Roth was a ninth round pick out of South Carolina in 2012, where he was something of a legend. He made 11 appearances in Rookie ball in 2012 then 1 start in Double-A in 2013 when the Angels decided to give him a call up to the majors after they were hit with injuries. That's quite the vote of confidence for the kid. Roth was always considered to be a mostly finished product, so it isn't too surprising that they thought he was ready. But with so little professional experience, it wasn't a surprise that Roth struggled in the bigs. He would have three different stints with the Halos by the time the year was done, working 14 games in relief and one abbreviated emergency start made on short rest. He finished with a 7.20 ERA, but he wasn't nearly that bad. he also wasn't nearly as good as his 2.40 FIP.

While Roth didn't put up great numbers in Arkansas in his time there (partly because he was being yanked up and down between the majors), the organization was clearly still impressed as they tapped him to be one of their representatives in the Arizona Fall League. He lasted only six appearances there before getting shutdown early to have a cyst removed from his wrist.

Looking Ahead*
In his brief time with the Angels, Roth showed a lot of potential as a reliever. He was very effective against lefties and not overmatched against righties despite his arm slot issues. He could certainly work as a LOOGY, but because he has such deception and built up endurance, there is an intriguing role for him as a multi-inning reliever. His different arm angles and delivery could throw hitters off, without having to worry about being overexposed going through the order multiple times.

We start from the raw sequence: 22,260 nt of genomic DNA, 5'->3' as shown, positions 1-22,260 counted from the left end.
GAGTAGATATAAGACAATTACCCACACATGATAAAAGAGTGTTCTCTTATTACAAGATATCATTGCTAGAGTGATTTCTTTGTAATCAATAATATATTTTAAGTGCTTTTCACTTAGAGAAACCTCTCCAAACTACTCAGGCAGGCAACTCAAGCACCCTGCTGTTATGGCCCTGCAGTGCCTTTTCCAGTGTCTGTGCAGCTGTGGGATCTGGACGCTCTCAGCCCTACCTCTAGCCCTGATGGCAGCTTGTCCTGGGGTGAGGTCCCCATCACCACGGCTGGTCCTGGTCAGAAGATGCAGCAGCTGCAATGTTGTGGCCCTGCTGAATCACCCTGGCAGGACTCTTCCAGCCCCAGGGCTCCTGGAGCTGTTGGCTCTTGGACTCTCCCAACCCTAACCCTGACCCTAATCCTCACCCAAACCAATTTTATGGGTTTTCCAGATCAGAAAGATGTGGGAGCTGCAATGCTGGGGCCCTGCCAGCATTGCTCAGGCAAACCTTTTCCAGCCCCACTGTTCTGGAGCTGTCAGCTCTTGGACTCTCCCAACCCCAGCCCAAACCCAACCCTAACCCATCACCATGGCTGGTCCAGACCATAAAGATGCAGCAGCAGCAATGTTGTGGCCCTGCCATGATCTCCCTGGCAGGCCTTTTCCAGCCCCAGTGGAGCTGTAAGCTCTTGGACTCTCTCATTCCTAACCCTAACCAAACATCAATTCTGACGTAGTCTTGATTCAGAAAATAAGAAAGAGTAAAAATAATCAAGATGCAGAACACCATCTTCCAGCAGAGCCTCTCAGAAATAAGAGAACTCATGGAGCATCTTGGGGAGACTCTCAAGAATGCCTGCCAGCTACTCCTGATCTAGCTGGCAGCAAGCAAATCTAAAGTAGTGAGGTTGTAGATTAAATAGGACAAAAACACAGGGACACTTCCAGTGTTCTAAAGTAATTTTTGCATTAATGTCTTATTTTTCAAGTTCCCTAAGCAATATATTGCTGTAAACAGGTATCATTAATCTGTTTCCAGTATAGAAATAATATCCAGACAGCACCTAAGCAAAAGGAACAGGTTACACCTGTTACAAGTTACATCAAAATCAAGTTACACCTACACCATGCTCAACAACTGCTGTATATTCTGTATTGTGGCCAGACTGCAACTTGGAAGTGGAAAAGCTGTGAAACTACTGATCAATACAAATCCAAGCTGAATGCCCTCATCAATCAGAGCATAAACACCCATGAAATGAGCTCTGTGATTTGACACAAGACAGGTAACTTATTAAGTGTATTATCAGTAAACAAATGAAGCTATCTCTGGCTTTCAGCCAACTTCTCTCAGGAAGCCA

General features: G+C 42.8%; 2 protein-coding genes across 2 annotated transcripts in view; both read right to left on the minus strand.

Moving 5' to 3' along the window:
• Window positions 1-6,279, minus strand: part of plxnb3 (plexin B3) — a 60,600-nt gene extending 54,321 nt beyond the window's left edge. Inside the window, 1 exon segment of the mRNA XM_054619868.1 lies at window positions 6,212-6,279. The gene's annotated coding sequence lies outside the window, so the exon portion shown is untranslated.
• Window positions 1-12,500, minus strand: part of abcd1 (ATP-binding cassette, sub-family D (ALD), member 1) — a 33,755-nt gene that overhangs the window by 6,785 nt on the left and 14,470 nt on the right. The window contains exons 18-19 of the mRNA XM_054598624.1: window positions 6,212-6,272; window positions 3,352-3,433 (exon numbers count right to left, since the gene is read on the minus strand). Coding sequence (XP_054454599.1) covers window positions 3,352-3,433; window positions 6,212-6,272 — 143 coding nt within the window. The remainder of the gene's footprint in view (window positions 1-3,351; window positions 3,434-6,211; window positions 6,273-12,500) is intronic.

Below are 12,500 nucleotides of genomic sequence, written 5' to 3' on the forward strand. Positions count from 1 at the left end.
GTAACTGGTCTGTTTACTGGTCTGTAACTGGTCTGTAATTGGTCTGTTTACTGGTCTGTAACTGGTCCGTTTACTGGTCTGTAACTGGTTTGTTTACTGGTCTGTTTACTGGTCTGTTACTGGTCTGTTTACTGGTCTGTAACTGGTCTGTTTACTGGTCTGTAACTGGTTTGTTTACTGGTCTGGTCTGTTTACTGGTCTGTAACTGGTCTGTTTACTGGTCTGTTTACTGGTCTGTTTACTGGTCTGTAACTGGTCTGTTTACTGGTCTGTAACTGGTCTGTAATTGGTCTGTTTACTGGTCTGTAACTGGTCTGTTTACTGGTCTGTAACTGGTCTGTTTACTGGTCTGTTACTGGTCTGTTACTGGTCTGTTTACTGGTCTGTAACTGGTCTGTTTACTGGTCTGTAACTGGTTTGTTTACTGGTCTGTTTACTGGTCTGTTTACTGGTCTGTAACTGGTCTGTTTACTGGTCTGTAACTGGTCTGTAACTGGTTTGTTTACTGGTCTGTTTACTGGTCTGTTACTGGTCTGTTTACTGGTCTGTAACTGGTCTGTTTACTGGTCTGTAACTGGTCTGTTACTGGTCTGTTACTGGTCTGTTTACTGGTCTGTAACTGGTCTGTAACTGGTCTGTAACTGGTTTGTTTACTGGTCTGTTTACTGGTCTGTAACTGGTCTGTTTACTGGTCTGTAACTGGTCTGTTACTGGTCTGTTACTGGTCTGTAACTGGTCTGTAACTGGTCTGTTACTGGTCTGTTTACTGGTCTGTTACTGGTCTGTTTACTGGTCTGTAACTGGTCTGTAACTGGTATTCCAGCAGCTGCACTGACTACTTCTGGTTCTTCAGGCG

For now though, the Angels seem more than content to keep him in the rotation. He should jump up to Triple-A, but will at least get a shot at making the Opening Day roster as a second southpaw in the bullpen and maybe even at cracking the rotation. Both are longshots, especially the rotation role. More likely is that Roth will be a candidate for a mid-season call up for either role if/when injury strikes. Assuming Roth doesn't fall victim to the altitude in Salt Lake, he should be a much stronger candidate for a full-time role in the majors in 2015.

*As we do every year, the scouting reports and grades are provided by Scotty Allen while Garrett Wilson provides the 2013 in Review and Looking Ahead sections.

Scott Allen

About Scott Allen

Scott is a writer for The Outside Corner and writer/prospect expert at Monkey With A Halo can be followed on Twitter @ScottyA_MWAH